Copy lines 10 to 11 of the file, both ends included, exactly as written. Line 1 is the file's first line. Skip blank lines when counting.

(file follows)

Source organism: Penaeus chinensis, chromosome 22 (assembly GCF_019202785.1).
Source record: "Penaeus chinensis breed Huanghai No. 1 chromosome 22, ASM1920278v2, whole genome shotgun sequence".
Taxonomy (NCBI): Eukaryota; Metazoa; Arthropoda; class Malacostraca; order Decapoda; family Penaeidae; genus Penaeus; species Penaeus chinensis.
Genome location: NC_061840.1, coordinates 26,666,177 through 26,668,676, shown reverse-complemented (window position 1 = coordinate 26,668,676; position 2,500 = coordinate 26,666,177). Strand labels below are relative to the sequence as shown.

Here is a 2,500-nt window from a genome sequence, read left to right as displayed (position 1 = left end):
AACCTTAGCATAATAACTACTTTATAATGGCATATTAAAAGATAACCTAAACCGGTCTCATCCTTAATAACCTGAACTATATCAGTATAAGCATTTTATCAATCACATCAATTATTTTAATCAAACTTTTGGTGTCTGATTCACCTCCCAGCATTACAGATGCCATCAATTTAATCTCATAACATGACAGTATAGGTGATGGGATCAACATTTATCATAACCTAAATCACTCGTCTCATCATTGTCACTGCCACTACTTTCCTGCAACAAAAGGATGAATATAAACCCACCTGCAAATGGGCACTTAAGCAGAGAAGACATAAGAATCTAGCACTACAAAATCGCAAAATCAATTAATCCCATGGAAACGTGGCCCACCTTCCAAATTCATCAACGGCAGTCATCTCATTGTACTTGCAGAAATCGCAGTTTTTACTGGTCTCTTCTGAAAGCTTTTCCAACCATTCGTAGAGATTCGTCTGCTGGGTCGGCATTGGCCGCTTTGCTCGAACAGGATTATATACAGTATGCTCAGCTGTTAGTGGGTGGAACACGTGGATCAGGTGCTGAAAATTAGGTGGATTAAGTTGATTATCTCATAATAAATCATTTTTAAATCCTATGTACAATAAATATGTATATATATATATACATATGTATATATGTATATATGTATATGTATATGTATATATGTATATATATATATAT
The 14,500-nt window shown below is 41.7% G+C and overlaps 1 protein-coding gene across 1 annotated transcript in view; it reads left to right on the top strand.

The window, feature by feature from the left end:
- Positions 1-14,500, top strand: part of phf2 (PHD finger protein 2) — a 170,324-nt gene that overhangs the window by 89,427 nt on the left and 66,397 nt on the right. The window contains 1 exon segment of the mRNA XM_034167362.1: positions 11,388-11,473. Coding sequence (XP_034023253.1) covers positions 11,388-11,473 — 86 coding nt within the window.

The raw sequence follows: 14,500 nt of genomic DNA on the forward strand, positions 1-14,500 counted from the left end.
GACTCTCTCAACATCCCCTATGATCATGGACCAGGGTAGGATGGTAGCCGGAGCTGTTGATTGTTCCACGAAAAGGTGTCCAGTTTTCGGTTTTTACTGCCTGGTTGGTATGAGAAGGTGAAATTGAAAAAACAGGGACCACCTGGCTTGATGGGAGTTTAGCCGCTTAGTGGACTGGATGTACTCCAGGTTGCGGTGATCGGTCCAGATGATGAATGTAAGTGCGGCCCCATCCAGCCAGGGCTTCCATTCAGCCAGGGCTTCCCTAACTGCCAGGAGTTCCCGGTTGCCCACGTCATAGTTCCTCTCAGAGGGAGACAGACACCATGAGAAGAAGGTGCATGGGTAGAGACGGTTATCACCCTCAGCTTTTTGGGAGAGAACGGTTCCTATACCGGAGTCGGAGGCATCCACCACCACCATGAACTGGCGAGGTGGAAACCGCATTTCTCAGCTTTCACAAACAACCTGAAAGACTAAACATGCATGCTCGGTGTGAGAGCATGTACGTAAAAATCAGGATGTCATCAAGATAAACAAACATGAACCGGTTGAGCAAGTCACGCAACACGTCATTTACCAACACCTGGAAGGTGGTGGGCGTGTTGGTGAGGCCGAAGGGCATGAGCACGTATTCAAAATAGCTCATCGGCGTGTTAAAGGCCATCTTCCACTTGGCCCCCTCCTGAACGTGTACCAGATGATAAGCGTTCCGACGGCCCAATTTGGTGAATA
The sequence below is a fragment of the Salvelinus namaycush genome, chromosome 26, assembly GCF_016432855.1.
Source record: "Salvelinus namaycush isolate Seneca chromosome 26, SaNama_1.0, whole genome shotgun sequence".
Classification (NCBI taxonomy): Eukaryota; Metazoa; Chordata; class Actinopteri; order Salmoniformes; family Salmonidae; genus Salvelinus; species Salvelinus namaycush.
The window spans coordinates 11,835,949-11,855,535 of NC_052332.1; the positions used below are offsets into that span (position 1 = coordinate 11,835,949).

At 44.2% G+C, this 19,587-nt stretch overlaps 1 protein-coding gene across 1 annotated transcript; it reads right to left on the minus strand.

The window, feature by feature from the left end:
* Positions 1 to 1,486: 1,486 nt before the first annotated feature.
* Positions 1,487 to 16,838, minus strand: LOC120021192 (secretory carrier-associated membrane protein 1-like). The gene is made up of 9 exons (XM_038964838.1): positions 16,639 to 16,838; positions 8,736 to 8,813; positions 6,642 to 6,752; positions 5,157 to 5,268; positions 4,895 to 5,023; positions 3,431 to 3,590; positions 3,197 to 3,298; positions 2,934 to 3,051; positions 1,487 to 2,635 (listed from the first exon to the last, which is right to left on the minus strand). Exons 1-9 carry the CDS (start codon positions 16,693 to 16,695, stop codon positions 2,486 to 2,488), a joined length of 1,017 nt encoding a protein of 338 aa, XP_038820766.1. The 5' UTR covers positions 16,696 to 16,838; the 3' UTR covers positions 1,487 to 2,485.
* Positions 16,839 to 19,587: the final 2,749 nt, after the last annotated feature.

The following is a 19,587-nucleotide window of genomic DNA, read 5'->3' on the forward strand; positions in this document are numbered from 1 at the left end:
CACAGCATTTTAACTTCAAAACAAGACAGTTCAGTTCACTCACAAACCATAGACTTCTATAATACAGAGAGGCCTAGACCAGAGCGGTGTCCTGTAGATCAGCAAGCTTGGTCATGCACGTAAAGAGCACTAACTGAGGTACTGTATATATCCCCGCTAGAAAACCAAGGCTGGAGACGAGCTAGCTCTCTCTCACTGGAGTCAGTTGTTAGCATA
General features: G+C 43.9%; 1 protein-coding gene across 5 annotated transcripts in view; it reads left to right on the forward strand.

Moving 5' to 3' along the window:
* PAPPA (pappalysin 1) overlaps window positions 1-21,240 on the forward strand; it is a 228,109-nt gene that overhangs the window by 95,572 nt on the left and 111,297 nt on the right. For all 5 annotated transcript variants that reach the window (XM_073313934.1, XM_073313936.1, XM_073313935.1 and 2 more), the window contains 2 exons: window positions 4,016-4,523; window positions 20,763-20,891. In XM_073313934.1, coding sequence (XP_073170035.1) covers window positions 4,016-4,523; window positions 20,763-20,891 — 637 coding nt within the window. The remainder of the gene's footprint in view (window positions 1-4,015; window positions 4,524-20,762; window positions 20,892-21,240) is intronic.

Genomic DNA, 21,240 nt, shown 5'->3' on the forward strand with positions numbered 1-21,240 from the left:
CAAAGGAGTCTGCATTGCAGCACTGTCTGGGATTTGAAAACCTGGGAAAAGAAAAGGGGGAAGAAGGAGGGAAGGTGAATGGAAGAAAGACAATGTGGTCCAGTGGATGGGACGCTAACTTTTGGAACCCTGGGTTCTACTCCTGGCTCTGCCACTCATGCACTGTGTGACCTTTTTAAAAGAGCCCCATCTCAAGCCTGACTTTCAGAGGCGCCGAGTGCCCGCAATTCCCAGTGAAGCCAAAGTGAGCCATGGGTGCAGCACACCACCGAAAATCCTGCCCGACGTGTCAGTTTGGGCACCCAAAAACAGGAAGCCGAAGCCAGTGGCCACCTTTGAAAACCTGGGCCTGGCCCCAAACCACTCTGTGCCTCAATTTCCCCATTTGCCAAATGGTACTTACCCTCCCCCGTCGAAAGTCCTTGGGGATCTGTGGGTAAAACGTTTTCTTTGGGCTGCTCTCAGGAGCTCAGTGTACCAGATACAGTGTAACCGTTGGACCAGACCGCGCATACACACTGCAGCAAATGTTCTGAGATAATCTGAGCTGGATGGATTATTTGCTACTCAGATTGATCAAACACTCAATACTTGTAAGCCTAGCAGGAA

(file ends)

The raw sequence follows: 14,500 nt of genomic DNA on the forward strand, positions 1-14,500 counted from the left end.
GACTCTCTCAACATCCCCTATGATCATGGACCAGGGTAGGATGGTAGCCGGAGCTGTTGATTGTTCCACGAAAAGGTGTCCAGTTTTCGGTTTTTACTGCCTGGTTGGTATGAGAAGGTGAAATTGAAAAAACAGGGACCACCTGGCTTGATGGGAGTTTAGCCGCTTAGTGGACTGGATGTACTCCAGGTTGCGGTGATCGGTCCAGATGATGAATGTAAGTGCGGCCCCATCCAGCCAGGGCTTCCATTCAGCCAGGGCTTCCCTAACTGCCAGGAGTTCCCGGTTGCCCACGTCATAGTTCCTCTCAGAGGGAGACAGACACCATGAGAAGAAGGTGCATGGGTAGAGACGGTTATCACCCTCAGCTTTTTGGGAGAGAACGGTTCCTATACCGGAGTCGGAGGCATCCACCACCACCATGAACTGGCGAGGTGGAAACCGCATTTCTCAGCTTTCACAAACAACCTGAAAGACTAAACATGCATGCTCGGTGTGAGAGCATGTACGTAAAAATCAGGATGTCATCAAGATAAACAAACATGAACCGGTTGAGCAAGTCACGCAACACGTCATTTACCAACACCTGGAAGGTGGTGGGCGTGTTGGTGAGGCCGAAGGGCATGAGCACGTATTCAAAATAGCTCATCGGCGTGTTAAAGGCCATCTTCCACTTGGCCCCCTCCTGAACGTGTACCAGATGATAAGCGTTCCGACGGCCCAATTTGGTGAATA